Ice Cold in Alex

Cutaway

LE
Kit Reviewer
#1
As we all know it's a great movie, but there's a detail that's got me foxed.

Harry Andrews played the WO, but right at the beginning his title is given as MSM Tom Pugh.
I would have thought that in 1958 when most blokes had served in the forces, the scope for basic errors about rank wold have been minimal, so what was MSM the abbreviation for ?



(The old man may well have told me in the dark & distant past, but my brain is now too far gone for memory to be put in gear.)
 

AlienFTM

MIA
Book Reviewer
#2
Since the unit featured in the film was a Field Ambulance (or whatever the equivalent was), I'd guess at something like Medic Sergeant Major. Similarly, I was attached to 12 Armoured Workshop REME in the 1980s and the discipline WO2 was titled Workshop Sergeant Major, WSM, which you won't find listed anywhere.
 
#4
The Austin Ambulance used in the film was built for the job using K9 four wheel drive parts. A real K2 ambulance would have been 2wd.

Or so I was told....
 
#5
#6
EX_STAB said:
The Austin Ambulance used in the film was built for the job using K9 four wheel drive parts. A real K2 ambulance would have been 2wd.

Or so I was told....
Compare the front axle in a still from the film (Front differential evident)

With a standard K2 in this picture of a restored vehicle.
 
#7
EX_STAB said:
The Austin Ambulance used in the film was built for the job using K9 four wheel drive parts. A real K2 ambulance would have been 2wd.

Or so I was told....
I'd always leave the element of doubt for any "funnies" that might have been around - specially adapted for desert use maybe?
 
#8
I find the two female nurses in Ice Cold in Alex arousing. Is that wrong?
 
#9
not at all, in fact it would be wrong if you didn't.
 
#10
GDav said:
EX_STAB said:
The Austin Ambulance used in the film was built for the job using K9 four wheel drive parts. A real K2 ambulance would have been 2wd.

Or so I was told....
I'd always leave the element of doubt for any "funnies" that might have been around - specially adapted for desert use maybe?
I take your point but I don't think that was the case.

Four Wheel drive was not so common then as now. Even the LRDG used a lot of 4x2 trucks.
http://blindkat.hegewisch.net/lrdg/fordchev.html
 
#11
EX_STAB said:
GDav said:
EX_STAB said:
The Austin Ambulance used in the film was built for the job using K9 four wheel drive parts. A real K2 ambulance would have been 2wd.

Or so I was told....
I'd always leave the element of doubt for any "funnies" that might have been around - specially adapted for desert use maybe?
I take your point but I don't think that was the case.

Four Wheel drive was not so common then as now. Even the LRDG used a lot of 4x2 trucks.
http://blindkat.hegewisch.net/lrdg/fordchev.html
Very unlikely, the conversion would have been pretty complex.
The K2 was introduced around 1939 and although 4wd was around at that time it wasn't common.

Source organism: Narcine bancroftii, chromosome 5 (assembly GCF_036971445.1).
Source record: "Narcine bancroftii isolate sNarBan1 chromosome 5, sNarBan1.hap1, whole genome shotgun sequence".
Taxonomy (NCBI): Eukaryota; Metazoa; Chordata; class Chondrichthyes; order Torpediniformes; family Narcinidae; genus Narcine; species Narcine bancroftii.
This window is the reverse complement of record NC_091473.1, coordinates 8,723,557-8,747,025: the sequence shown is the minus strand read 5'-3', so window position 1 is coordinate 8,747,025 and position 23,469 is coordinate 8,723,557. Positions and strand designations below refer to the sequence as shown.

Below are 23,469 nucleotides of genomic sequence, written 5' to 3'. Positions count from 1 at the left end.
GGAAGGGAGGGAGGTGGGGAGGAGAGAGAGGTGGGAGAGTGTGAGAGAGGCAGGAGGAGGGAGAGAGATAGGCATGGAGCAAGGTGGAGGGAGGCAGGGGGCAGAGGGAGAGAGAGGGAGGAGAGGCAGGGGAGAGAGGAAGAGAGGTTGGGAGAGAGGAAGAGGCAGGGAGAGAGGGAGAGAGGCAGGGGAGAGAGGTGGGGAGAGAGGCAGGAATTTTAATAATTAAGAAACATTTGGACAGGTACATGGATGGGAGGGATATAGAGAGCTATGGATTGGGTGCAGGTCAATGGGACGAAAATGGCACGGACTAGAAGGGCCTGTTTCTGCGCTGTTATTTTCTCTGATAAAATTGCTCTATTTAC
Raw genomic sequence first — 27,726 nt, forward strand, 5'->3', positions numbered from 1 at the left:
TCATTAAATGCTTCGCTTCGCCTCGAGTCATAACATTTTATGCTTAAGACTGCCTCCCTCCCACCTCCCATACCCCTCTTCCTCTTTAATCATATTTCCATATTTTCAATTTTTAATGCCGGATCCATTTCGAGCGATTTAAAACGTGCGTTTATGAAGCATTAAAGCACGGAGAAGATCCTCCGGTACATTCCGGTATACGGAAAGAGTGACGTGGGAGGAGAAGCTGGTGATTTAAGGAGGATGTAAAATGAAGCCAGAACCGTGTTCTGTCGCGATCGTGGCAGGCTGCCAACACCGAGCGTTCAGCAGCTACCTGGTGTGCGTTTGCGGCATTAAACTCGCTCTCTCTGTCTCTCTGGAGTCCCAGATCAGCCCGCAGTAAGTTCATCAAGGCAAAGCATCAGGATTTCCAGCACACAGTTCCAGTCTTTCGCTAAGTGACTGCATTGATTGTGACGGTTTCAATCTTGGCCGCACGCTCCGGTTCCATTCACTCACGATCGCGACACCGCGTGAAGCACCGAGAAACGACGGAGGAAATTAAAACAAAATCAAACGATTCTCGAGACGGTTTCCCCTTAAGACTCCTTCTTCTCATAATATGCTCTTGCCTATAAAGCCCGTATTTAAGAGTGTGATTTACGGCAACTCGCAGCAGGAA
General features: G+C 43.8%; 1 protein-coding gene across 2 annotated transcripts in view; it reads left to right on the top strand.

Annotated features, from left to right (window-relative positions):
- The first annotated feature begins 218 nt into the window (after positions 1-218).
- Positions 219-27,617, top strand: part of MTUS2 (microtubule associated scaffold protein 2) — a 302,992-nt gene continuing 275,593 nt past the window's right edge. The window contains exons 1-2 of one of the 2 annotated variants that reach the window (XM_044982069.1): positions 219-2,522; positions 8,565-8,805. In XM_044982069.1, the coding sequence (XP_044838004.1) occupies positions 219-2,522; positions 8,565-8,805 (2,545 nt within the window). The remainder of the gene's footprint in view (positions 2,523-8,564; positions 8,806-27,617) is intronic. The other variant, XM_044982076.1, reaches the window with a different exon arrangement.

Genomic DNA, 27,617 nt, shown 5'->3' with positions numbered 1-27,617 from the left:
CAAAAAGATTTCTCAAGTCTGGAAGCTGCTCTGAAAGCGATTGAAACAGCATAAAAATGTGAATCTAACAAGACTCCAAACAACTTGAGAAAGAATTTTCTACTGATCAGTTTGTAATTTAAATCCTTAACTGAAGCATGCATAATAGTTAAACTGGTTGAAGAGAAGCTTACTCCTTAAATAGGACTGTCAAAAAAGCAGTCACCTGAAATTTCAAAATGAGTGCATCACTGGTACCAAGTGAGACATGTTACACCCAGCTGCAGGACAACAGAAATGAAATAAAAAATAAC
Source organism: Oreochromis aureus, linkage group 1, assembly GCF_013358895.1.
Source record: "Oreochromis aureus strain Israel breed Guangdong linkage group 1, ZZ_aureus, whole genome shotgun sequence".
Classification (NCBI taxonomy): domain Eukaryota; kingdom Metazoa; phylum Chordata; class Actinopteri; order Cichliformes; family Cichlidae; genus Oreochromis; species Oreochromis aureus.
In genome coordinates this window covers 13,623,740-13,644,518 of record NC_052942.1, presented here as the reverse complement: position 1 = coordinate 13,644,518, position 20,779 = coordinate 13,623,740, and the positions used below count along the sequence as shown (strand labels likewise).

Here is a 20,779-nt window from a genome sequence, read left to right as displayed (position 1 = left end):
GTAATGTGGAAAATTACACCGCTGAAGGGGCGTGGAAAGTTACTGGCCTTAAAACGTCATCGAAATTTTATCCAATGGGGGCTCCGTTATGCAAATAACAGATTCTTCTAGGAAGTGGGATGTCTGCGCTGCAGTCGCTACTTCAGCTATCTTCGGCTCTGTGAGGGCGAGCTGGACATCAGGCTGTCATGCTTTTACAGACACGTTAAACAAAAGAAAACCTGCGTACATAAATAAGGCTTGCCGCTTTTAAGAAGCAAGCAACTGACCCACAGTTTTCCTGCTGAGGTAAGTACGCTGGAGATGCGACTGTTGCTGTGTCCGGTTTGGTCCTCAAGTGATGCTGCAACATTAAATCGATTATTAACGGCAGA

Nice pics of K2 http://www.o5m6.de/austin_k2.html
 
#12
jagman said:
EX_STAB said:
GDav said:
EX_STAB said:
The Austin Ambulance used in the film was built for the job using K9 four wheel drive parts. A real K2 ambulance would have been 2wd.

Or so I was told....
I'd always leave the element of doubt for any "funnies" that might have been around - specially adapted for desert use maybe?
I take your point but I don't think that was the case.

Four Wheel drive was not so common then as now. Even the LRDG used a lot of 4x2 trucks.
http://blindkat.hegewisch.net/lrdg/fordchev.html
Very unlikely, the conversion would have been pretty complex.
The K2 was introduced around 1939 and although 4wd was around at that time it wasn't common.

Nice pics of K2 http://www.o5m6.de/austin_k2.html
Lets not get too **** about this eh? LOL

We all admit it could be possible. That's good enough for me.
 

Cutaway

LE
Kit Reviewer
#14
Kinell !
That didn't take long to fokoff on a rivetcounters' tangent did it ?

The 'Medic Sgt Maj' while not such a bad guess doesn't quite ring true.
Does anyone else know what the appointment MSM meant ?
 
#15
Thats nothing ! when they leave the Bar at the end of the film and sit in the back of the truck you see them drive off only to see a Series 1 Landrover parked outside the bar they have just left. As the film was made in the 1950s someone forgot to move it.

Still cracking film.
 
#16
Film Fact
In the bar scene in Alexandria, John Mills was drinking real beer because ginger ale and other substitutes didn't look real enough on film. In the final cut (the 14th take) he actually was quite drunk....Hic

Top Man...
:salut:
 
#17
I saw John Mills being interviewed by Parky and he freely admitted that: due to the amount of takes needed for the 'signature shot' at the end, he was litteraly plastered and had to be assisted back to his accomodation.
 
#18
GDav said:
I saw John Mills being interviewed by Parky and he freely admitted that: due to the amount of takes needed for the 'signature shot' at the end, he was litteraly plastered and had to be assisted back to his accomodation.
Good Drills... :worship:

If there is a person i would have loved to have a pint with, it's Sir John Mills.
What a life he has lead, and i bet he's a great story teller and raconteur.
Truly one of the Greats, sadly missed. And theres not too many of them about these days.
 
#20
Gentlemen,

Having read the book (apparently loosely based on an actual event, the author having served in that theatre), the characters are part of an ambulance unit, rather than being medical personnel (other than the nurses, who aren't part of the unit). The title of the Sgt Maj is given in the book as Mechanic Sergeant Major (him being RASC). Oh, by the way, it's the Sgt Maj who pulls the nurse in the book, not the officer.

Edited to add emphasis.
 

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